weather icon Clear

Dad relives night son died on US 95 in tearful jailhouse interview

Updated August 24, 2018 - 6:07 pm

Even the promise of a long-awaited iPhone couldn’t draw a smile from Silas Anorve on Monday evening.

His father, Ezequiel Anorve-Serrano, said the lack of reaction was uncanny from his usually happy-go-lucky son.

Still, he never would have expected that less than an hour later, the boy would be dead, Anorve-Serrano, 38, said through tears from a Clark County Detention Center cell late Thursday.

Anorve was killed Monday when he was hit by a car on U.S. Highway 95 between Decatur and Jones boulevards, the Nevada Highway Patrol confirmed. The Clark County coroner has not yet ruled on the manner of death in the case.

But Anorve-Serrano said his son jumped from the family’s car just about one-quarter of a mile from their planned exit. His wife, Felicia Samano, 43, was driving Anorve and his older brother, 16-year-old Ezekiel Anorve, back home after a jail visit with their dad.

Anorve had been stressed — enough to leave school early Monday, though it would set him back in his two advanced placement courses, Anorve-Serrano said. He was enrolled in ninth grade at Bonanza High School, the dad said, though Clark County School District spokesman David Roddy has declined to confirm the boy’s enrollment.

Anorve-Serrano, who is undocumented, was arrested Aug. 17 on a felony charge of battery with a deadly weapon and was being kept in jail on an immigration hold, court records showed.

His neighbor said Anorve-Serrano stabbed him in the left forearm during a fight on that date, according to the inmate’s arrest report.

When police began circling Anorve-Serrano’s house to arrest him, he exited and surrendered peacefully to officers, the report said. A knife with dried blood on it was found in Anorve-Serrano’s home, and dried blood was on the inside of his right wrist “which did not appear to be his,” according to the report.

Anorve-Serrano told police, “I had to do what I had to do to protect my family,” but he declined to answer any questions without an attorney, according to the report.

His attorney could not be reached for comment Friday afternoon.

The possibility that Anorve-Serrano could be shipped back to Mexico weighed heavily on his son, the man said on Thursday.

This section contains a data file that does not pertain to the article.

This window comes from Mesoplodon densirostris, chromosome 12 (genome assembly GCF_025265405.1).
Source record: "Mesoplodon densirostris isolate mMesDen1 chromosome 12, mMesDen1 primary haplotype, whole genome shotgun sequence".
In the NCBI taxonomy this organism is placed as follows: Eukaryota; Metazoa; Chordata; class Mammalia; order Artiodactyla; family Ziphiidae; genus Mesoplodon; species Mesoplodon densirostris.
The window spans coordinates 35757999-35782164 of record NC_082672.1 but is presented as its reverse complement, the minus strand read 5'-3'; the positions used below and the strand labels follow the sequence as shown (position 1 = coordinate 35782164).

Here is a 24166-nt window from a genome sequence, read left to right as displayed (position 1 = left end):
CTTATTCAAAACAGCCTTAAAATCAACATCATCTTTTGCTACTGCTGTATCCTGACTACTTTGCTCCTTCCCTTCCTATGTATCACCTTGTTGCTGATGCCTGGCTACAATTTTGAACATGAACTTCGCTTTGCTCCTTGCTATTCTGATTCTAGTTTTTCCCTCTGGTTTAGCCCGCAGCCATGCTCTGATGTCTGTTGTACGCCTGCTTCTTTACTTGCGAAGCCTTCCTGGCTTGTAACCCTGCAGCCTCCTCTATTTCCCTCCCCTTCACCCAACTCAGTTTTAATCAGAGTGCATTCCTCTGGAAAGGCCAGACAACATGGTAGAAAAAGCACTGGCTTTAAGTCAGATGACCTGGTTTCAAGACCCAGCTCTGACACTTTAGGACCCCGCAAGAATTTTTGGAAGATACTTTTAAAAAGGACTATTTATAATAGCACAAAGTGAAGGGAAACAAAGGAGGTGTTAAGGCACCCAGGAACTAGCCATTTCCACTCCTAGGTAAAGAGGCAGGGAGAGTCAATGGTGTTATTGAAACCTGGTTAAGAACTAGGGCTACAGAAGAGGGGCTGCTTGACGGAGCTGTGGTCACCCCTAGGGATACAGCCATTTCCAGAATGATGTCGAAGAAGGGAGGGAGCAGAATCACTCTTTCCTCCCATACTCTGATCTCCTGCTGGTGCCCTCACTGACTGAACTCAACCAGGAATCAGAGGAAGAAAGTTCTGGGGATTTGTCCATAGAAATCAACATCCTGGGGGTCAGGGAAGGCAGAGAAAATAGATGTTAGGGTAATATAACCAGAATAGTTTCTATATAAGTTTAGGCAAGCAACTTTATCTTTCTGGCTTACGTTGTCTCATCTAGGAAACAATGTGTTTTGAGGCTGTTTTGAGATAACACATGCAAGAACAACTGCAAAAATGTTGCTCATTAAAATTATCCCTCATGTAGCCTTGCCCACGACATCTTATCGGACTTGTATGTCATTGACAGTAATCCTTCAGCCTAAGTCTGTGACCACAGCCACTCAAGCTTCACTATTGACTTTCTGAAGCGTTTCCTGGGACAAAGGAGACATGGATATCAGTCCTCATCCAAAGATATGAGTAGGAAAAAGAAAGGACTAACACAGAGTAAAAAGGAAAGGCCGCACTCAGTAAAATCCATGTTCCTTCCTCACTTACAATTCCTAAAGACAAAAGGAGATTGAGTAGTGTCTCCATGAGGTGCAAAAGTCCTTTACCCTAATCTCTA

“I said, ‘Listen, I’m going to be out of here soon,’” Anorve-Serrano recalled. “I know he was stressed.”

He thinks it’s the worry about his potential deportation that led the 14-year-old to quietly unbuckle his seat belt as his mom zoomed down the highway, open the driver’s side back door and throw himself into oncoming traffic.

Samano hit the brakes and watched in disbelief as her elder son ran for his baby brother — without checking for cars — and lifted his bloodied body, said Anorve-Serrano, who learned the details of the incident through phone conversations with his wife. Anorve was pronounced dead at the scene, and the car that struck him fled.

“I could’ve lost my whole family,” Anorve-Serrano said through tears. “Over an ICE (U.S. Immigration and Customs Enforcement) immigration thing.”

Anorve-Serrano said he’ll miss his son’s personality. He was well-mannered, kind and smart, he said — a bookworm who gobbled down a novel a week and the kind of kid who preferred homework over video games.

Though Samano didn’t respond to requests for comment, she posted videos and photos of her son on her Facebook page, sharing messages like, “You leave a crack in my heart so deep nothing will ever fill it.”

A preliminary hearing in Anorve-Serrano’s case is scheduled for Sept. 5, five days after his son’s funeral. He hopes that sharing his story in the news could help him find a way to attend the burial.

“It’s tearing me apart,” he said. “I wanted to see his little face before he goes in the ground.”

Contact Jessie Bekker at jbekker@reviewjournal.com or 702-380-4563. Follow @jessiebekks on Twitter. Staff writer Katelyn Newberg contributed to this report.

Don't miss the big stories. Like us on Facebook.
Price gap between new and resale homes nearing $100k in Las Vegas

The median sales price of a newly built single-family house in Southern Nevada was around $389,450 in July, compared with $295,000 for a previously owned one, a gap of almost $94,450, according to data from Las Vegas-based Home Builders Research.